His wifes dark blue brougham (with the wedding varnish still on it) met Archer at the ferry, and conveyed him luxuriously to the Pennsylvania terminus in Jersey City.
It was a sombre snowy afternoon, and the gas-lamps were lit in the big reverberating station. As he paced the platform, waiting for the Washington express, he remembered that there were people who thought there would one day be a tunnel under the Hudson through which the trains of the Pennsylvania railway would run straight into New York. They were of the brotherhood of visionaries who likewise predicted the building of ships that would cross the Atlantic in five days, the invention of a flying machine, lighting by electricity, telephonic communication without wires, and other Arabian Night marvels.
I dont care which of their visions comes true, Archer mused, as long as the tunnel isnt built yet. In his senseless school-boy happiness he pictured Madame Olenskas descent from the train, his discovery of her a long way off, among the throngs of meaningless faces, her clinging to his arm as he guided her to the carriage, their slow approach to the wharf among slipping horses, laden carts, vociferating teamsters, and then the startling quiet of the ferry-boat, where they would sit side by side under the snow, in the motionless carriage, while the earth seemed to glide away under them, rolling to the other side of the sun. It was incredible, the number of things he had to say to her, and in what eloquent order they were forming themselves on his lips . . .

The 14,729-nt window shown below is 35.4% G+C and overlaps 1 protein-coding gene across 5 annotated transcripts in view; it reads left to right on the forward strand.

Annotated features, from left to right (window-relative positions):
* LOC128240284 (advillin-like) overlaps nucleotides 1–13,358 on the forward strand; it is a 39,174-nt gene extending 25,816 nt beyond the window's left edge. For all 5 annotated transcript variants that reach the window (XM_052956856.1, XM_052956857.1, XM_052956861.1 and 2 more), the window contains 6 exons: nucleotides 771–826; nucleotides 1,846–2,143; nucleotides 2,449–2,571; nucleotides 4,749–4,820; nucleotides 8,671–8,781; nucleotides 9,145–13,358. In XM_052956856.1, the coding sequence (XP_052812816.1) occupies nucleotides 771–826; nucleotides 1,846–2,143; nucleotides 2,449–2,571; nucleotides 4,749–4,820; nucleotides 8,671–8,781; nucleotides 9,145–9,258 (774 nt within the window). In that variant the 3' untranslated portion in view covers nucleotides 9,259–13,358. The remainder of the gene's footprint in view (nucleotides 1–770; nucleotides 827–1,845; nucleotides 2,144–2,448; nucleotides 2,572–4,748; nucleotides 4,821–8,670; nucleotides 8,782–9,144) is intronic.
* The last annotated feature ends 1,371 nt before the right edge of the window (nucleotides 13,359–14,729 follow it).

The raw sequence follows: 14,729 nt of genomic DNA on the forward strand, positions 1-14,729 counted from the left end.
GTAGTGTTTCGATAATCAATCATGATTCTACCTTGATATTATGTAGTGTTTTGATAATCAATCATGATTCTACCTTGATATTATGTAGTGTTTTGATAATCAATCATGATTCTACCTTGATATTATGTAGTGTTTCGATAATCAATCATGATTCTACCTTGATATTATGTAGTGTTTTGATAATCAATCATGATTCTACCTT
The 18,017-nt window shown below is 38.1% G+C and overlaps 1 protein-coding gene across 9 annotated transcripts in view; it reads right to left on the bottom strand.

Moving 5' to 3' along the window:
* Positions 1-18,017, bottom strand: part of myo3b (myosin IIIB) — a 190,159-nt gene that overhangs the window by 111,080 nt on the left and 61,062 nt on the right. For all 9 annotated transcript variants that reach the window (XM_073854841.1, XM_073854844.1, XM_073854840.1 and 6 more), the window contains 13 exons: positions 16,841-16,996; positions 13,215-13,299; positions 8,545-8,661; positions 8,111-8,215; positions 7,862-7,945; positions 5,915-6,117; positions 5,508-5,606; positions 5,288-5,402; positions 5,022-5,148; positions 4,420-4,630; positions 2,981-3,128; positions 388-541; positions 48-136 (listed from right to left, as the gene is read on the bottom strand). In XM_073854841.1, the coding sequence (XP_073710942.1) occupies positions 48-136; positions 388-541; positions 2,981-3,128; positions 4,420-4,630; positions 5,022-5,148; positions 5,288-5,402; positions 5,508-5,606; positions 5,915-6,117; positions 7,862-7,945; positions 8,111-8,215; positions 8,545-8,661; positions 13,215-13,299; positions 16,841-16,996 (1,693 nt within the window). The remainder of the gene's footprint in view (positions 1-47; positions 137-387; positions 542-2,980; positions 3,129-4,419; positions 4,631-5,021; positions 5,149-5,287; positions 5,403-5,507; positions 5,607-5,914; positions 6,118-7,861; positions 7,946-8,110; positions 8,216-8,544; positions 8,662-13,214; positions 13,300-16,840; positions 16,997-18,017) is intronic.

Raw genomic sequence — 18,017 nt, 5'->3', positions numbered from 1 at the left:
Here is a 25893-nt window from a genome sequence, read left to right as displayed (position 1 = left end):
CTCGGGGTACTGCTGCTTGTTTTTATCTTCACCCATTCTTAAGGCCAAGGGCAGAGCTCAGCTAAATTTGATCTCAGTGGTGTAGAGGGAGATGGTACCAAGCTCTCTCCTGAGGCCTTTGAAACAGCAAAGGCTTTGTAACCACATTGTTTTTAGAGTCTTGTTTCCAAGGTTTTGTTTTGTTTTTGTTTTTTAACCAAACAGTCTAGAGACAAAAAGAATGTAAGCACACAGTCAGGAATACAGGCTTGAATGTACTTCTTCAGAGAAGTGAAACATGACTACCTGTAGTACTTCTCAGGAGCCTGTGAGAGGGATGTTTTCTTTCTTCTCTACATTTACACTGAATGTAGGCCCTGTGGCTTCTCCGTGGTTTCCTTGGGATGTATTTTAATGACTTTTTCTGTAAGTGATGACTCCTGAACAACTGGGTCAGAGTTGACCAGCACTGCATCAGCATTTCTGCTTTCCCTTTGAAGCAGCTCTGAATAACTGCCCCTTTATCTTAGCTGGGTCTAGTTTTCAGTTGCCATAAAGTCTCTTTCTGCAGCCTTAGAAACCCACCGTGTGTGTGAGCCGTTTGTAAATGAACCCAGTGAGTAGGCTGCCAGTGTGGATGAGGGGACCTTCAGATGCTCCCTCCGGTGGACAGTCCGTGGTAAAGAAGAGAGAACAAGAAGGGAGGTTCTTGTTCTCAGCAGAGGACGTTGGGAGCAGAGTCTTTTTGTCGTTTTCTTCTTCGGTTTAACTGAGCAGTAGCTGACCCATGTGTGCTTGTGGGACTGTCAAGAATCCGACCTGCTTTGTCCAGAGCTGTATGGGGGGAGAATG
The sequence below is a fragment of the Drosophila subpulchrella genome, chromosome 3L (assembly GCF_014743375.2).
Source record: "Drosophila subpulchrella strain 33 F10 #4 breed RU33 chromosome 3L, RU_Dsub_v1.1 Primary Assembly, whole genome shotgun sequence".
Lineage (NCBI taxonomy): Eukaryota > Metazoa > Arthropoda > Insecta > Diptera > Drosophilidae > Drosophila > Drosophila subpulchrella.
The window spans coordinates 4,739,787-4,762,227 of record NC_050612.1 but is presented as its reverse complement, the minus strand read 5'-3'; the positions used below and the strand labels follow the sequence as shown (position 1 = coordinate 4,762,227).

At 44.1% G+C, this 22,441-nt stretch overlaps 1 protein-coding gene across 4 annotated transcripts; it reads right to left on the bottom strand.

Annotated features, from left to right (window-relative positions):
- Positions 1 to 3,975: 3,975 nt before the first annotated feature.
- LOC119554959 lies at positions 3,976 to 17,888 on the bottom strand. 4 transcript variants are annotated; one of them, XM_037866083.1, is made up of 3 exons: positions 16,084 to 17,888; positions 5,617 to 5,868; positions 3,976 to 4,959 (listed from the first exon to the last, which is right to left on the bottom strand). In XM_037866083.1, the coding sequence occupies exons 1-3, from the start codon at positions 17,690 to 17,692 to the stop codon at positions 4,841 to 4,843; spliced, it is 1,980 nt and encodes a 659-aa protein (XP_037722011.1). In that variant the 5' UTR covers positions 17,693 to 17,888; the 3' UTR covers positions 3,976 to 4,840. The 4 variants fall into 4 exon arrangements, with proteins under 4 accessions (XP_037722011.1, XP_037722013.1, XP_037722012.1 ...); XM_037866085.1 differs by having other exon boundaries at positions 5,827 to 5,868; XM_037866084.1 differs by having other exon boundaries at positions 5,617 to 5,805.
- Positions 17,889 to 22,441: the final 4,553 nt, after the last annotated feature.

The clanging and groaning of the train came nearer, and it staggered slowly into the station like a prey- laden monster into its lair. Archer pushed forward, elbowing through the crowd, and staring blindly into window after window of the high-hung carriages. And then, suddenly, he saw Madame Olenskas pale and surprised face close at hand, and had again the mortified sensation of having forgotten what she looked like.
They reached each other, their hands met, and he drew her arm through his. This wayI have the carriage, he said.
After that it all happened as he had dreamed. He helped her into the brougham with her bags, and had afterward the vague recollection of having properly reassured her about her grandmother and given her a summary of the Beaufort situation (he was struck by the softness of her: Poor Regina!). Meanwhile the carriage had worked its way out of the coil about the station, and they were crawling down the slippery incline to the wharf, menaced by swaying coal-carts, bewildered horses, dishevelled express-wagons, and an empty hearseah, that hearse! She shut her eyes as it passed, and clutched at Archers hand.
If only it doesnt meanpoor Granny!
Oh, no, noshes much bettershes all right, really. Thereweve passed it! he exclaimed, as if that made all the difference. Her hand remained in his, and as the carriage lurched across the gang-plank onto the ferry he bent over, unbuttoned her tight brown glove, and kissed her palm as if he had kissed a relic. She disengaged herself with a faint smile, and he said: You didnt expect me today?
I meant to go to Washington to see you. Id made all my arrangementsI very nearly crossed you in the train.
Oh she exclaimed, as if terrified by the narrowness of their escape.
Do you knowI hardly remembered you?
Hardly remembered me?
I mean: how shall I explain? Iits always so. each time you happen to me all over again.
oh, yes: I know! I know!
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